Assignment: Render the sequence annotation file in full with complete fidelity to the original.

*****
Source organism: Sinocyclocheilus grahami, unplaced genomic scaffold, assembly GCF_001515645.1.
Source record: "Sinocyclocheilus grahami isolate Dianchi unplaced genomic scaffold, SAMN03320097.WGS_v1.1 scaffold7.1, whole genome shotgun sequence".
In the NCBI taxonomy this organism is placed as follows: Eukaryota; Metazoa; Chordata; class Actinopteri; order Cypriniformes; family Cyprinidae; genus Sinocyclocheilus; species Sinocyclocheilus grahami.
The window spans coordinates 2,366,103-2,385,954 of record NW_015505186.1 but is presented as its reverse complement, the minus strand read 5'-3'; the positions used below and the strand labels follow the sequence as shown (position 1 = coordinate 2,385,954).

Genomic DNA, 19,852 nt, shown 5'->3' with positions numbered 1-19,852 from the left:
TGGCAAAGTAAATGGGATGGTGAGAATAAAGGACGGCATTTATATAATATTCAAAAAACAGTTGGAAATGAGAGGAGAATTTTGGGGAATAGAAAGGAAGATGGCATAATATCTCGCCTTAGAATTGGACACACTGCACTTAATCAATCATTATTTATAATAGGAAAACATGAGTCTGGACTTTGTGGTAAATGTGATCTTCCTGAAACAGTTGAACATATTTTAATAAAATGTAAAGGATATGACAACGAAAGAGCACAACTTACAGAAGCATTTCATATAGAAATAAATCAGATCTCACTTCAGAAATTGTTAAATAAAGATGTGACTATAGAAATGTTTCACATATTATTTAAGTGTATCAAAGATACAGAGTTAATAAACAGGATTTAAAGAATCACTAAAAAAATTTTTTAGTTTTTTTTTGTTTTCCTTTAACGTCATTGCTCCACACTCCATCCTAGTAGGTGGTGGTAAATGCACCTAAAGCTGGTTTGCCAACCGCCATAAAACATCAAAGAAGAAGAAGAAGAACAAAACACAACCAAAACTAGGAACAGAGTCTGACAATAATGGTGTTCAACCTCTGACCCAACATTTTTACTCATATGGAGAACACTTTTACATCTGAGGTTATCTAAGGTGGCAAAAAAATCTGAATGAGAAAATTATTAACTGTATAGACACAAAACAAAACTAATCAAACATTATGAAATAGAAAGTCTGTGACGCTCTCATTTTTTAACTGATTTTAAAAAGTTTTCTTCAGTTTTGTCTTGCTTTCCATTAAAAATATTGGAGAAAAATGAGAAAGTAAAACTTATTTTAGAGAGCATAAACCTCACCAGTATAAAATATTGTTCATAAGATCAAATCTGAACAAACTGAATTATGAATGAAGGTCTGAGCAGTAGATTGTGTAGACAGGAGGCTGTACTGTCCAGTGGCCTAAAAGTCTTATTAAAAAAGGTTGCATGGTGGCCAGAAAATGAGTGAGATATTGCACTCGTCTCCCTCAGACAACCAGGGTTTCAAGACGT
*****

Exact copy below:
Source organism: Sinocyclocheilus grahami, unplaced genomic scaffold, assembly GCF_001515645.1.
Source record: "Sinocyclocheilus grahami isolate Dianchi unplaced genomic scaffold, SAMN03320097.WGS_v1.1 scaffold7.1, whole genome shotgun sequence".
In the NCBI taxonomy this organism is placed as follows: Eukaryota; Metazoa; Chordata; class Actinopteri; order Cypriniformes; family Cyprinidae; genus Sinocyclocheilus; species Sinocyclocheilus grahami.
The window spans coordinates 2,366,103-2,385,954 of record NW_015505186.1 but is presented as its reverse complement, the minus strand read 5'-3'; the positions used below and the strand labels follow the sequence as shown (position 1 = coordinate 2,385,954).

Genomic DNA, 19,852 nt, shown 5'->3' with positions numbered 1-19,852 from the left:
TGGCAAAGTAAATGGGATGGTGAGAATAAAGGACGGCATTTATATAATATTCAAAAAACAGTTGGAAATGAGAGGAGAATTTTGGGGAATAGAAAGGAAGATGGCATAATATCTCGCCTTAGAATTGGACACACTGCACTTAATCAATCATTATTTATAATAGGAAAACATGAGTCTGGACTTTGTGGTAAATGTGATCTTCCTGAAACAGTTGAACATATTTTAATAAAATGTAAAGGATATGACAACGAAAGAGCACAACTTACAGAAGCATTTCATATAGAAATAAATCAGATCTCACTTCAGAAATTGTTAAATAAAGATGTGACTATAGAAATGTTTCACATATTATTTAAGTGTATCAAAGATACAGAGTTAATAAACAGGATTTAAAGAATCACTAAAAAAATTTTTTAGTTTTTTTTTGTTTTCCTTTAACGTCATTGCTCCACACTCCATCCTAGTAGGTGGTGGTAAATGCACCTAAAGCTGGTTTGCCAACCGCCATAAAACATCAAAGAAGAAGAAGAAGAACAAAACACAACCAAAACTAGGAACAGAGTCTGACAATAATGGTGTTCAACCTCTGACCCAACATTTTTACTCATATGGAGAACACTTTTACATCTGAGGTTATCTAAGGTGGCAAAAAAATCTGAATGAGAAAATTATTAACTGTATAGACACAAAACAAAACTAATCAAACATTATGAAATAGAAAGTCTGTGACGCTCTCATTTTTTAACTGATTTTAAAAAGTTTTCTTCAGTTTTGTCTTGCTTTCCATTAAAAATATTGGAGAAAAATGAGAAAGTAAAACTTATTTTAGAGAGCATAAACCTCACCAGTATAAAATATTGTTCATAAGATCAAATCTGAACAAACTGAATTATGAATGAAGGTCTGAGCAGTAGATTGTGTAGACAGGAGGCTGTACTGTCCAGTGGCCTAAAAGTCTTATTAAAAAAGGTTGCATGGTGGCCAGAAAATGAGTGAGATATTGCACTCGTCTCCCTCAGACAACCAGGGTTTCAAGACGT